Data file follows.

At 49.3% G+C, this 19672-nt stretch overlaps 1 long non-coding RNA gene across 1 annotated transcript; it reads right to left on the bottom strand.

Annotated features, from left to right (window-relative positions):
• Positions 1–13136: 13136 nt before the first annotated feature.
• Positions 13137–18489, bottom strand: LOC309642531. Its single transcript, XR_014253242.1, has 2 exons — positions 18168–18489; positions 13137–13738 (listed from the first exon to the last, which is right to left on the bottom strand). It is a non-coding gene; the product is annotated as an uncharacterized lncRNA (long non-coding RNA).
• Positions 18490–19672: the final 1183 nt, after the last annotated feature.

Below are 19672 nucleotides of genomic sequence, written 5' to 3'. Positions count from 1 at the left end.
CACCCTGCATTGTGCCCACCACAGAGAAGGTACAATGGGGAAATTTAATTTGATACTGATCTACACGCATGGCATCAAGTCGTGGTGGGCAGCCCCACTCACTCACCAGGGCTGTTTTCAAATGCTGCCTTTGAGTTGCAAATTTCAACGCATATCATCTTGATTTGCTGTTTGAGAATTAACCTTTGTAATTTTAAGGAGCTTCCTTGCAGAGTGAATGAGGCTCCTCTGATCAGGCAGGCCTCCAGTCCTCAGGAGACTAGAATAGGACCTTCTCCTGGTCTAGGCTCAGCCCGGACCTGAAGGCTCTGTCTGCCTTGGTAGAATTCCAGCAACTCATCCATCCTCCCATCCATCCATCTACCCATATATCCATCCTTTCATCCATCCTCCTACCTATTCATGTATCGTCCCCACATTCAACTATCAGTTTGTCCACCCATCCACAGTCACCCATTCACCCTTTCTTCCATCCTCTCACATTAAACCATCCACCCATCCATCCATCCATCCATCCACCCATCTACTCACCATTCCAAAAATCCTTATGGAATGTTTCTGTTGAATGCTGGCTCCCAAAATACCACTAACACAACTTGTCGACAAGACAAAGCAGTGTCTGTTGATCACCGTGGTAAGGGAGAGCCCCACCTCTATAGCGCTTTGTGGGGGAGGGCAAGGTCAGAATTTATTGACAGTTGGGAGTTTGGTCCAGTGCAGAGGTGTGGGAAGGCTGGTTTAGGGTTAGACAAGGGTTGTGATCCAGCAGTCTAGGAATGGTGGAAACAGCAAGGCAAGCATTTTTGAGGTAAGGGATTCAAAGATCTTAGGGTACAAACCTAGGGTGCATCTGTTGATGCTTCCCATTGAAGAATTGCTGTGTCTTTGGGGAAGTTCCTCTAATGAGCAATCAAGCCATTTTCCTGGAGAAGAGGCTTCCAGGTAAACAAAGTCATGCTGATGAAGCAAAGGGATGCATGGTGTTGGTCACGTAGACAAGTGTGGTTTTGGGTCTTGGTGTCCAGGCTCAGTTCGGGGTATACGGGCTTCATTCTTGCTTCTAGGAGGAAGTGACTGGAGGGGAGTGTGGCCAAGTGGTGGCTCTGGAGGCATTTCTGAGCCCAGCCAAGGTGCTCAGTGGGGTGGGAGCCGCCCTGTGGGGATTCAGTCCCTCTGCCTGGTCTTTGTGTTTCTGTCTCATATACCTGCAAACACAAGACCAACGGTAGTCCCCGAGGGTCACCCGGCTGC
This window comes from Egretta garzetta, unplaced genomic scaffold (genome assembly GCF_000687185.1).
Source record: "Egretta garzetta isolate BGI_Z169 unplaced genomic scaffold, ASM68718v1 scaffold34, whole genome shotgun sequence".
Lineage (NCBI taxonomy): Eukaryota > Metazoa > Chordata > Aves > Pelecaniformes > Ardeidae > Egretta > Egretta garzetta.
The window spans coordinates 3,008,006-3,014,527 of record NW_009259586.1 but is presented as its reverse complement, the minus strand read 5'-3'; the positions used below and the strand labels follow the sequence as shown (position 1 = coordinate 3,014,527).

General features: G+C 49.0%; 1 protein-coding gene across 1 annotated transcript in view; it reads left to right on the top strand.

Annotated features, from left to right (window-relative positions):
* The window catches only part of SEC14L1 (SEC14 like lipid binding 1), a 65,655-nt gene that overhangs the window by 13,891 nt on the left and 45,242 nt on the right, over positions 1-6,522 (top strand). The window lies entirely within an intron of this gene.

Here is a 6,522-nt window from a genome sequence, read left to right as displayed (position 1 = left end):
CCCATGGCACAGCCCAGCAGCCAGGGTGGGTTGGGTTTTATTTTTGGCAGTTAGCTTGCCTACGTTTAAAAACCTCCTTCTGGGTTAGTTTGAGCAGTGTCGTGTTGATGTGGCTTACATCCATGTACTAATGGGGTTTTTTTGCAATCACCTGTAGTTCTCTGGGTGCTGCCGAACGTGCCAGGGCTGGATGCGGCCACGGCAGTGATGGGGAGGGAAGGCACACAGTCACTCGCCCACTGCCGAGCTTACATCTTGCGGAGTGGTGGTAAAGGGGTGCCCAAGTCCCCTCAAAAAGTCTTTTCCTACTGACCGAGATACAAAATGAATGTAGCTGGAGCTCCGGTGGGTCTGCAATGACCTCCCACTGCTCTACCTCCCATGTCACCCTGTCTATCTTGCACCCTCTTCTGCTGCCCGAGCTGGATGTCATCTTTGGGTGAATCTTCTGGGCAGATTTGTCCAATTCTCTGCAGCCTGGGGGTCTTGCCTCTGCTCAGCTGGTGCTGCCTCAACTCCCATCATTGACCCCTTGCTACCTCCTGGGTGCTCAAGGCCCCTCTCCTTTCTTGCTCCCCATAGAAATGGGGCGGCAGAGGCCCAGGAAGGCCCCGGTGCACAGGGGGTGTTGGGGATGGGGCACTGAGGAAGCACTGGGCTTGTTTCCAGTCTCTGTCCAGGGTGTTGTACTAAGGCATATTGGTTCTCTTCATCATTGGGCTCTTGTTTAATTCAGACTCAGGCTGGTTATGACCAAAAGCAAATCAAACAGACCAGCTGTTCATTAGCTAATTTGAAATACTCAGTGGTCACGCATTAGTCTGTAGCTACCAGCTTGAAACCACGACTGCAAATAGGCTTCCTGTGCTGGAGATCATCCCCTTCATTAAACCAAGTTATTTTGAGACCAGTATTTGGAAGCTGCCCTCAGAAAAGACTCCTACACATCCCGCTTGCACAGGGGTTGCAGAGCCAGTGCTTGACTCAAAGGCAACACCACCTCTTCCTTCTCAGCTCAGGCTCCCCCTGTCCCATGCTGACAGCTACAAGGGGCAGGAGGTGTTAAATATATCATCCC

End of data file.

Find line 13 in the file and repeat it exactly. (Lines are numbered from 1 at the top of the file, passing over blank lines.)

Annotated features, from left to right (window-relative positions):